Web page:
How do you homeschool when you never have? Moms offer advice

Rick Wagner • Mar 29, 2020 at 11:30 AM

KINGSPORT — Your children are out of school, possibly until August, and you’re now their teacher.

The first advice from two homeschooling mothers in the Kingsport area? Don’t panic.


Julie Keeton is homeschooling seven children, the youngest a kindergartener and the oldest a freshman in high school.

“The biggest thing is, even for high school kids, it’s such a time of uncertainty,” Keeton said.

She noted that homeschooled children normally don’t just study at home all day since they have activities with Scouts, sports and play dates, all things suspended because of efforts to flatten the coronavirus curve.

“At least my kids are used to a routine,” Keeton said. “Make sure they feel safe. All the other stuff can wait.”

For instance, she washes her hands frequently and uses Lysol disinfectant and lets her kids know what she is doing and why. She said all parents and adults should be “making sure they know we’re (adults) doing our best” in this uncertain time.

“We are all isolation schooling now, and that is so different than homeschooling. We are keeping our kids in away from their community groups, churches, Scout groups, drum practices, clubs, sports, and all activities. In an instant, our homeschooled kids were isolated from most people they know,” Keeton said.

“For now, we have put school on the back burner because we are all navigating uncertain waters, and I can tell that all of them have anxiety and fears. We are working hard to do art projects together, yard work, hikes, science experiments, and lots of FaceTiming with their friends. It is hardest to explain, especially to our 5-year-old, about where her best friend, Lily, is and why we can’t go see her. Our kids went from playing basketball every Saturday with their best friends to being home and leaving very little.”

Keeton also recalled her son, Weston, who died after a heart and lung transplant. Because of that, she said she and her husband, Adam, are “extremely grateful for those people who are taking this seriously and isolating themselves so that they can help flatten the curve and not catch it and give it to their loved ones.”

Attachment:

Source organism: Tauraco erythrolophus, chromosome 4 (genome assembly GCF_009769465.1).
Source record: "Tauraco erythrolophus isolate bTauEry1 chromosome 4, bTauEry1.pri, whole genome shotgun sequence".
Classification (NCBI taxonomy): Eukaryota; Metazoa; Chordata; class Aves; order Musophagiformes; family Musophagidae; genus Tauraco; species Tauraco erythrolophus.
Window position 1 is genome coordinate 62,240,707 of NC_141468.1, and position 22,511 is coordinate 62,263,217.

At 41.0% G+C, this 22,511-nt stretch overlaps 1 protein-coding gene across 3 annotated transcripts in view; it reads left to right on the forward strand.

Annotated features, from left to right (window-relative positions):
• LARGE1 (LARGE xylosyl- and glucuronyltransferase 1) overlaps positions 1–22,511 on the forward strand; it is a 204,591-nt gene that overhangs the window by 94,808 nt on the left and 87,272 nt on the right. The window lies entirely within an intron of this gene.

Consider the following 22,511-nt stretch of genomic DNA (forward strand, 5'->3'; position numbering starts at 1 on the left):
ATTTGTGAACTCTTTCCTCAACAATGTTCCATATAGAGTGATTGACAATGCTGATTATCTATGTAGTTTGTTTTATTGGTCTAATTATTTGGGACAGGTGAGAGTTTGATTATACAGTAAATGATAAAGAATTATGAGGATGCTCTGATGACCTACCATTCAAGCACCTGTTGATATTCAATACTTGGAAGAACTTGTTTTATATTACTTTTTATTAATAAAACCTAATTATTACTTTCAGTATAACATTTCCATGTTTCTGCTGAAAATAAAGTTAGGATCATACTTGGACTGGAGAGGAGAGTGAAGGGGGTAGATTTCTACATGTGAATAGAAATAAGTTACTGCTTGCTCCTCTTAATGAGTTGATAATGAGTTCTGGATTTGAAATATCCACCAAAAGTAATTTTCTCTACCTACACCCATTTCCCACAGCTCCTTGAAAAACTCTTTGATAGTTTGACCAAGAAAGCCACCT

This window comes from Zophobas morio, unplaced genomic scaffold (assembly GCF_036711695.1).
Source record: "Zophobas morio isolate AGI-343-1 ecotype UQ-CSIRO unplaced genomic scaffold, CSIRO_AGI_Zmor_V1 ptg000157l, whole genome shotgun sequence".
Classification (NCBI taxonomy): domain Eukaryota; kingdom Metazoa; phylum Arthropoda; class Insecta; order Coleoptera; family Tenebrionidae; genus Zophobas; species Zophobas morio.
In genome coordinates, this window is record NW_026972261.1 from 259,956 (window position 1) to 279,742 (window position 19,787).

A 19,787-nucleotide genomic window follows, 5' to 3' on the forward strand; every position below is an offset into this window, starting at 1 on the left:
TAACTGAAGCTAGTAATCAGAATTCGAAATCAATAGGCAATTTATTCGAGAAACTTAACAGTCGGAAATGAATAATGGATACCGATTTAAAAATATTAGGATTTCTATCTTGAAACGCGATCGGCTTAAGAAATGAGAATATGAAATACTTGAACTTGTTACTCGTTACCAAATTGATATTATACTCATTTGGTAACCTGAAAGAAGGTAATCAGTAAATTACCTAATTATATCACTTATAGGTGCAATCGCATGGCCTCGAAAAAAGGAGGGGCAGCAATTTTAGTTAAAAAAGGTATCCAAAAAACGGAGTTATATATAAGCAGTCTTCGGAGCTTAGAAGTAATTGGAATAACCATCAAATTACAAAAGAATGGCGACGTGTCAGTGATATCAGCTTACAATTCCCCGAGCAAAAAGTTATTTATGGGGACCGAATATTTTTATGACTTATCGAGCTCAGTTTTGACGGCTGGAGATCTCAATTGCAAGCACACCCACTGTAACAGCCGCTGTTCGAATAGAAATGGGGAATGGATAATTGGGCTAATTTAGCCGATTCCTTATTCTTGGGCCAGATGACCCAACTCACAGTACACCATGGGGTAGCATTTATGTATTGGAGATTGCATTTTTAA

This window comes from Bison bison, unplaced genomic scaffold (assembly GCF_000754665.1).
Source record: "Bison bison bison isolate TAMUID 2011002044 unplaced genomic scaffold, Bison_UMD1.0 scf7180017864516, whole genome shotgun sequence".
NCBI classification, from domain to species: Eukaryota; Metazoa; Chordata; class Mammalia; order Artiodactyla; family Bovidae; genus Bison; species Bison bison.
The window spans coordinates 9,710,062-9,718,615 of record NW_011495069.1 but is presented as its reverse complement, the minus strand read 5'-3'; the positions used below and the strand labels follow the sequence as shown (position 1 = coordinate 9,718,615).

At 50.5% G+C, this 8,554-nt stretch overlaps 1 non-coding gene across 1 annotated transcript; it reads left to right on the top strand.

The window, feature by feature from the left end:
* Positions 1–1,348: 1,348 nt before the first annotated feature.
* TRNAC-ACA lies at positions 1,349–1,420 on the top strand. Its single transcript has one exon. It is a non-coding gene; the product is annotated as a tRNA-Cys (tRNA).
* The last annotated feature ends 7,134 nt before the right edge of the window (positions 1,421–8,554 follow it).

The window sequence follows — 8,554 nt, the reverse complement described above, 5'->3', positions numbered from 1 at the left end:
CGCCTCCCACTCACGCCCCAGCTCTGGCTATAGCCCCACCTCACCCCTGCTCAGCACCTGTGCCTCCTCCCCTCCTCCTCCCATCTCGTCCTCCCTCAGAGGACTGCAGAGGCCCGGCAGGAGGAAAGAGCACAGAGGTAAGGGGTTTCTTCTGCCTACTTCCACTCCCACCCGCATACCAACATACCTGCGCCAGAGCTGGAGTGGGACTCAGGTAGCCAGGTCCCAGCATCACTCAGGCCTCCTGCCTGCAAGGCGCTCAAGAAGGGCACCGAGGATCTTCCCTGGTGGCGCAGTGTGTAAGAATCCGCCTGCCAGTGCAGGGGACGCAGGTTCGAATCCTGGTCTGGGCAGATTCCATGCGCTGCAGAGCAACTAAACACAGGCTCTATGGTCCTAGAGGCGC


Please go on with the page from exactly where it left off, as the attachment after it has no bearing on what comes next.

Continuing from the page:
Chelsie Verbal knows about homeschooling from two perspectives: as a student who started it in 10th grade and helped get her brother homeschooled from fifth grade onward, and as a mother of five children, ages 3 months to 7 years. She has one child in second grade and another, 5, in kindergarten.

“If they’re starting from ground zero, just get the feel of being together day in and day out,” Verbal said.

“Just start with some good books you want to read together,” Verbal said. “For my kids, they like a lot of the online activities.”

She suggested ABCmouse as an online resource for smaller kids.

“We’ve always done a mix of textbooks and online,” Verbal said. “Utilize some of the freebies out there.”

Verbal said another thing is not to be afraid to ask for help. She said she needed, sought and got help with math and geometry in high school. She said Facebook posts from current and retired teachers offer folks help with school work. One of those is retired Hawkins County teacher Annalisa Bowery, who posted an offer to help recently on Facebook March 18 and referenced other educators who had.

“Don’t stress out. Do what you can with what you’ve got,” Verbal said.

She also urged parents to think of this as an “opportunity to get to be at home with them, and it’s always a blessing to be together.” She also said that getting a taste of homeschooling might make some parents think about that choice long term. Even if not, however, she said parents should work through it.

“Just make the best of it as much as you can. It will have to get better eventually,” Verbal said.


For those who are using public-school-suggested websites and resources but want to explore homeschooling further, Verbal suggested KACHEA, the Kingsport Area Christian Home Education Association, one of several groups that offer support and a homeschooling community for the area. In addition, Homelife Academy is where she reports her children’s grades and attendance twice a year, an entity commonly called an “umbrella school.” Families also can register through their local school system.

“This is really a great time to focus on interests as a family, play games, read and get outside together,” Verbal said of folks not interested in changing to homeschooling all the time.

“When ‘boredom’ creeps in, parents should get creative,” Verbal said. “Good old-fashioned chores never hurt anyone. Free time could be used to write some letters/color pictures for loved ones or shut-in folks. And ‘quiet time’ is healthy for everyone. We live in such a fast-paced society, this is a golden opportunity to simply slow down and be. I’m a bit old fashioned.”

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